Archive for January 3rd, 2013


A group ultimately representing Irish newspapers, including the Independent, Irish Times and Examiner has written to a charity, which has a website which linked to an online newspaper story, and demanded fees for the link! For those of you unfamiliar with “linking”, this is a link to the RTE News website.  You’ll notice that the text is blue, not black and when you place your mouse cursor over the text, you get a little hand symbol which if clicked will bring you to RTE News. For most people using the Internet, this is familiar stuff.

But you won’t believe what comes next, and thankfully an Irish firm of solicitors has described it in detail here.

In summary, Newspaper Licensing Ireland – screengrab of website homepage above – which ultimately represents a number of Irish newspapers including the Independent, Irish Times and Examiner wrote to Women’s Aid, an Irish charity which helps victims of  domestic violence, pointing out that the charity had provided information on its website and linked to stories in online newspapers, and demanded fees ranging from €300 for 1-5 links to €1,350 for 26-50 links. These were per annum prices!

Just for your information, this particular blogpost has so far included three hyperlinks!

Newspaper Licensing Ireland says of itself “Newspaper Licensing Ireland Ltd (NLI) is a dedicated collecting society that represents the copyright interests of Irish national and regional newspaper publications, including National Newspapers of Ireland”, it shares the same address as the National Newspapers of Ireland (NNI) and NNI members include most Irish newspapers including the ones named above.

It is unclear when the demand was made to Women’s Aid and what their response was. A copy of the demand and the response were requested but there has not been a response at time of writing, and to be honest, given the serious work undertaken by that charity, I was almost embarrassed to use their time even asking;  nor has there been any response to a request for comment from NNI.

What is baffling is the business model for freely available online content generally hinges on attracting viewers and then selling that attraction to advertisers. Basically the more people who view free online newspapers the better for the coffers of the online newspaper. So demanding a fee from another website to increase your viewers is utterly baffling.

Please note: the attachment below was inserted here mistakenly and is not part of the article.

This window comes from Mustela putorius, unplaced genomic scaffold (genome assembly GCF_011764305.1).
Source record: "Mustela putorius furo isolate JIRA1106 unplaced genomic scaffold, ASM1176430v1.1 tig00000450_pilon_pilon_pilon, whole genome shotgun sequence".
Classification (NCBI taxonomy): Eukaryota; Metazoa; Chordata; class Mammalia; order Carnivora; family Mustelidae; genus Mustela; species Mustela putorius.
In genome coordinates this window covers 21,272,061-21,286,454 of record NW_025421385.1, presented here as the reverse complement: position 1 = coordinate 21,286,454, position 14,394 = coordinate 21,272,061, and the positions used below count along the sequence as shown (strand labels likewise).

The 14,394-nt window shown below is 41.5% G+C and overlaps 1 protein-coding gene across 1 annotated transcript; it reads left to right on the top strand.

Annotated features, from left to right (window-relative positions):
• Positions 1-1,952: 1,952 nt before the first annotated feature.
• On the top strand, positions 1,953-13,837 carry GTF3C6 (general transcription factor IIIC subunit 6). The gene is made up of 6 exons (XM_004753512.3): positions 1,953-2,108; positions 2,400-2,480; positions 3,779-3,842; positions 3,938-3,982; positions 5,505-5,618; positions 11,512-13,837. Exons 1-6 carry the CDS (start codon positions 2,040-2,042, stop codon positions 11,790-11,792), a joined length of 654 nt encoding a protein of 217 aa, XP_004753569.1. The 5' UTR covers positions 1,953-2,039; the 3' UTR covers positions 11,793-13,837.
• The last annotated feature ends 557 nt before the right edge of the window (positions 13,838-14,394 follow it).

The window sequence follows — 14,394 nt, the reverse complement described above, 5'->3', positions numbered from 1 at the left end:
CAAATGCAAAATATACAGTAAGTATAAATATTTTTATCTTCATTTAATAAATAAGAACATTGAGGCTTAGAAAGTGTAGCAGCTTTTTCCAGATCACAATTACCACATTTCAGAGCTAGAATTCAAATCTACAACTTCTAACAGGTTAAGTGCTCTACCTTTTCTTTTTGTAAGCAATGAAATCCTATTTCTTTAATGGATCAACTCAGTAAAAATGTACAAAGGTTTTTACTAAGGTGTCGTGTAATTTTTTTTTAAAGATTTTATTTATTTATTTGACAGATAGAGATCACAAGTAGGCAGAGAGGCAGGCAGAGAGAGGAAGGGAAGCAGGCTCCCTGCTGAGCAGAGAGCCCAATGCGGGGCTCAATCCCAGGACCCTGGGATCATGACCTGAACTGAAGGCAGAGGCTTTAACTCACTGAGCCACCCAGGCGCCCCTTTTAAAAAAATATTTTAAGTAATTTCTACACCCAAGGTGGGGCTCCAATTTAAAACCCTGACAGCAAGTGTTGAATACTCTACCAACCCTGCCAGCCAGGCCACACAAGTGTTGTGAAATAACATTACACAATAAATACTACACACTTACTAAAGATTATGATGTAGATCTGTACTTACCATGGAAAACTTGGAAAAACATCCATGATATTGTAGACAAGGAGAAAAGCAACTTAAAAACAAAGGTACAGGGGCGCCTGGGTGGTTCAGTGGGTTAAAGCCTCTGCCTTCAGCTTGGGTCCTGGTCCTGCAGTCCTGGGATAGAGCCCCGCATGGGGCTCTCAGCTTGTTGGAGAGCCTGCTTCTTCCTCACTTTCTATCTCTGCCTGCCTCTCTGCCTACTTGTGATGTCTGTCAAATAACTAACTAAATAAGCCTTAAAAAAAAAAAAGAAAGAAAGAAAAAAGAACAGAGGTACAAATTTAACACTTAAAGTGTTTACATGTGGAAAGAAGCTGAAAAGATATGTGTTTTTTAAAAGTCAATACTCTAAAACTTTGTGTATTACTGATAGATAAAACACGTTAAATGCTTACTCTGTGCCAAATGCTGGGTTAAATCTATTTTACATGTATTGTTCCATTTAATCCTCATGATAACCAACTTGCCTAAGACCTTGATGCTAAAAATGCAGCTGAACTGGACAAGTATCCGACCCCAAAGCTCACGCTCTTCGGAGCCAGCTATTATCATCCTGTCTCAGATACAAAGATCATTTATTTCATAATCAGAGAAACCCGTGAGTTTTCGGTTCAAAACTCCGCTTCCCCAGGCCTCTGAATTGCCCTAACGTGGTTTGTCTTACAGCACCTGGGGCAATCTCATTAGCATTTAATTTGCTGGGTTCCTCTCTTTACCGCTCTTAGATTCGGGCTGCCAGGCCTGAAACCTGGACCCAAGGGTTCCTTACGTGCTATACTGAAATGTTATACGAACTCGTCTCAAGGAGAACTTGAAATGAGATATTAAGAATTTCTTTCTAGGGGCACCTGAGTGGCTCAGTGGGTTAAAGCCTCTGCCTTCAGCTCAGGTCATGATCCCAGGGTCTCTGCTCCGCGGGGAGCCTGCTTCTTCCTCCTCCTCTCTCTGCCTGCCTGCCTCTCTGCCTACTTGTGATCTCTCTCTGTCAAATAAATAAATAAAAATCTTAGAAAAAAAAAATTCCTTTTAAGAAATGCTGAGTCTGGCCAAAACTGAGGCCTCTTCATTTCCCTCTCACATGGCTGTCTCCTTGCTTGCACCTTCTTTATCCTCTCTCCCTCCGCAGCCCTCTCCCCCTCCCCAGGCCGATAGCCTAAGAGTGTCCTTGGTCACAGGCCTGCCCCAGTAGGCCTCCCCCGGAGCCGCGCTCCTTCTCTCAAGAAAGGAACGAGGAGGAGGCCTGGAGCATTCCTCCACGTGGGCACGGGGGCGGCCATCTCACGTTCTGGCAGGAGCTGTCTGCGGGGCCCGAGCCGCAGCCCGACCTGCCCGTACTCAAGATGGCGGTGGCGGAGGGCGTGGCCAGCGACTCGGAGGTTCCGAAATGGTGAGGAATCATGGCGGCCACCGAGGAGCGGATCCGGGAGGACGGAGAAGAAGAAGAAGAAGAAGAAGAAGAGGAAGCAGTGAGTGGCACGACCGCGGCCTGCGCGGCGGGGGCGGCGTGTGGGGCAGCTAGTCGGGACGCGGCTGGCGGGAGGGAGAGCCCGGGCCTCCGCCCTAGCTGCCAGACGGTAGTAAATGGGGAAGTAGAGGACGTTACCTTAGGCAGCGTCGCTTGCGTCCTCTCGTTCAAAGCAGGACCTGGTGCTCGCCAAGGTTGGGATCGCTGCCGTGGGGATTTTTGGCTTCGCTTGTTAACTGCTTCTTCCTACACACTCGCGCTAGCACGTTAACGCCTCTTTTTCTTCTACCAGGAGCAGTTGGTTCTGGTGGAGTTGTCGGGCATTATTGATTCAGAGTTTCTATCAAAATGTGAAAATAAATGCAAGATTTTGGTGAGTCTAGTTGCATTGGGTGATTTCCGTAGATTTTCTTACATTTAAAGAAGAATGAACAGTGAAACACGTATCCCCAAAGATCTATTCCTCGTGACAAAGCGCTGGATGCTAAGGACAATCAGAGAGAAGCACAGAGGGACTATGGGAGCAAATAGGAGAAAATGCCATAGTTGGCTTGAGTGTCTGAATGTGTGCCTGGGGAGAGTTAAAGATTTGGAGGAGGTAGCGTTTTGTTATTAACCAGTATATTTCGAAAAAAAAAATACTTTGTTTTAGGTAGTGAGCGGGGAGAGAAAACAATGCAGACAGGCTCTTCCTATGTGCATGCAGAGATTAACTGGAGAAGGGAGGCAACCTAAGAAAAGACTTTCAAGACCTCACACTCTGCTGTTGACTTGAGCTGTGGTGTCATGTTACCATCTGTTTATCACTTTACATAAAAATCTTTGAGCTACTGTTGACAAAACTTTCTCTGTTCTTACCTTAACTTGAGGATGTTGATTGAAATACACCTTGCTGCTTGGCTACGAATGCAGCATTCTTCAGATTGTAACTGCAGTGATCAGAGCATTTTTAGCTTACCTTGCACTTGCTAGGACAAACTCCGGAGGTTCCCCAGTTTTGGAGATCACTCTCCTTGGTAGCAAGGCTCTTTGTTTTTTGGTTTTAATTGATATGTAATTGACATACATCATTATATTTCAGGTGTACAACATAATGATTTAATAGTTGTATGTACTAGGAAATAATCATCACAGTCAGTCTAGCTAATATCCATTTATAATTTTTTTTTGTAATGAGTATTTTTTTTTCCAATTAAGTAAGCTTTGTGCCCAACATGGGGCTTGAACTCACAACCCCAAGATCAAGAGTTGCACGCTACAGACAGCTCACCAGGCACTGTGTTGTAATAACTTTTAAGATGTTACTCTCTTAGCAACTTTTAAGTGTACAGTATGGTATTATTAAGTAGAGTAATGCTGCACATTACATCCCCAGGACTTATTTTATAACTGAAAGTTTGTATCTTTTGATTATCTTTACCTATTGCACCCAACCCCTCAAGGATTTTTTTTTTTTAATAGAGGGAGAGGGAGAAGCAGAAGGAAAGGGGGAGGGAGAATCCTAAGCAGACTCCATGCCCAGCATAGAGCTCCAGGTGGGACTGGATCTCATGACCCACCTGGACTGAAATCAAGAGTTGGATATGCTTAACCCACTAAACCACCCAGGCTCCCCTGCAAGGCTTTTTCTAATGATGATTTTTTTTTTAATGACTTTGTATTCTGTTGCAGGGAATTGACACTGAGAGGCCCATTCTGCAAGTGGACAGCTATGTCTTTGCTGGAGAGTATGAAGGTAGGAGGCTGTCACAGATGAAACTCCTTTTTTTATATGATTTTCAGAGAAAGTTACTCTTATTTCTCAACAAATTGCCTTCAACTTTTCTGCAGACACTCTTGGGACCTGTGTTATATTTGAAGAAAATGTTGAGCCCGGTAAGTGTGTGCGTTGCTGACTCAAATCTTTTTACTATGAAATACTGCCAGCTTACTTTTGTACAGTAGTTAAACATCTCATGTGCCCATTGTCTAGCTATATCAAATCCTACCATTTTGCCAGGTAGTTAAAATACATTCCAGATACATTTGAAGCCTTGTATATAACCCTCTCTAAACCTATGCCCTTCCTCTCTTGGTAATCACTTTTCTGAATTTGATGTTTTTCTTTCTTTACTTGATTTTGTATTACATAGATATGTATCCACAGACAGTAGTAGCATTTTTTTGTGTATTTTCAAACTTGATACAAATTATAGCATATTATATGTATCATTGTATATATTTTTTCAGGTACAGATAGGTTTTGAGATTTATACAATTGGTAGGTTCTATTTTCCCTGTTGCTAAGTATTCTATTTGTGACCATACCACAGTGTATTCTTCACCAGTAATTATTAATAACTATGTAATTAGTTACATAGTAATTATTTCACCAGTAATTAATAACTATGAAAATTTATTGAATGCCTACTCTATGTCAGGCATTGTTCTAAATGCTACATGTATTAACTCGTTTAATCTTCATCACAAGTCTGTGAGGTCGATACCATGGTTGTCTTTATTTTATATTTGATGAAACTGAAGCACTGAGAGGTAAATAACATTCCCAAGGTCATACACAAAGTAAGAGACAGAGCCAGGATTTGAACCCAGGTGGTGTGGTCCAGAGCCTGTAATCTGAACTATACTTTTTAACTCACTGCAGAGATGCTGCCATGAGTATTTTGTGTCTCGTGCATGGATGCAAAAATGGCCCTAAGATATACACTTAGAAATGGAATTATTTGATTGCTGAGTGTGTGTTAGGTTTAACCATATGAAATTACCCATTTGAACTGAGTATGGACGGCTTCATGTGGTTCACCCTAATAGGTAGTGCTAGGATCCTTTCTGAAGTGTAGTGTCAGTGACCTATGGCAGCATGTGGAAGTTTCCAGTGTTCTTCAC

And whilst all of this might be a bit confusing in this age of technology, consider how many books and papers you have read in the past which have included footnote references to sources and sometimes bibliographies. What Women’s Aid did was apparently no more than the online equivalent of this. Perhaps the clowns at NNI will be writing to Google next charging Google every time it includes a newspaper hyperlink in its search results!

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We learn from today’s edition of Iris Oifigiuil that NAMA has had William O’Riordan and Declan McDonald of PricewaterhouseCoopers appointed as receivers to unspecified assets owned by the following companies which are all associated with Treasury Holdings, the company to which KBC finally succeeded in having a liquidator appointed last October 2012. All of the appointments were made on 21st December 2012.

(1) Treasury Holdings, directors John Bruder (54), Richard Barrett (58), Patrick Teahon (67), John Ronan (59) and Rory Williams (48), owned by Zeedersbrook Limited (c100%), Lemur Holdings Limited (<1%), Tindal Holdings Limited (<1%) – Zeedersbrook Limited is in turn 50% owned by John Ronan (the colorful Johnny Ronan) and 50% owned by the understated Richard Barrett

(2) Haybrook Limited, directors John Bruder (54), John Ronan (59) and Rory Williams (48), owned by Castle Market Holdings Limited

(3) Diamond Bay Limited, directors John Bruder (54), John Ronan (59) and Rory Williams (48), owned by Castle Market Holdings Limited

(4) Harrisrange Limited, directors John Bruder (54), Richard Barrett (58), Patrick Teahon (67), John Ronan (59) and Rory Williams (48), owned by Stromport Limited (c100%) and Richard Barrett (<1%)

(5) Streamglen Limited, directors John Bruder (54), John Ronan (59) and Rory Williams (48), owned by Castle Market Holdings Limited

Remember you can see the list of NAMA’s enforcement actions here and in this regularly updated spreadsheet.

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NAMA was supposed to have delivered its report and accounts for Q3,2012 to Minister for Finance, Michael Noonan by 31st December, 2012 and we will probably get these in the next month. We must wait until April 2013 until we get the Q4,2012 report and accounts which will also include unaudited accounts for the entire year 2012, and we will get in the summer, probably July 2013, the annual report from NAMA for 2012.

But this afternoon, we get a detailed update from NAMA on 2012. It is here.

This is what we learn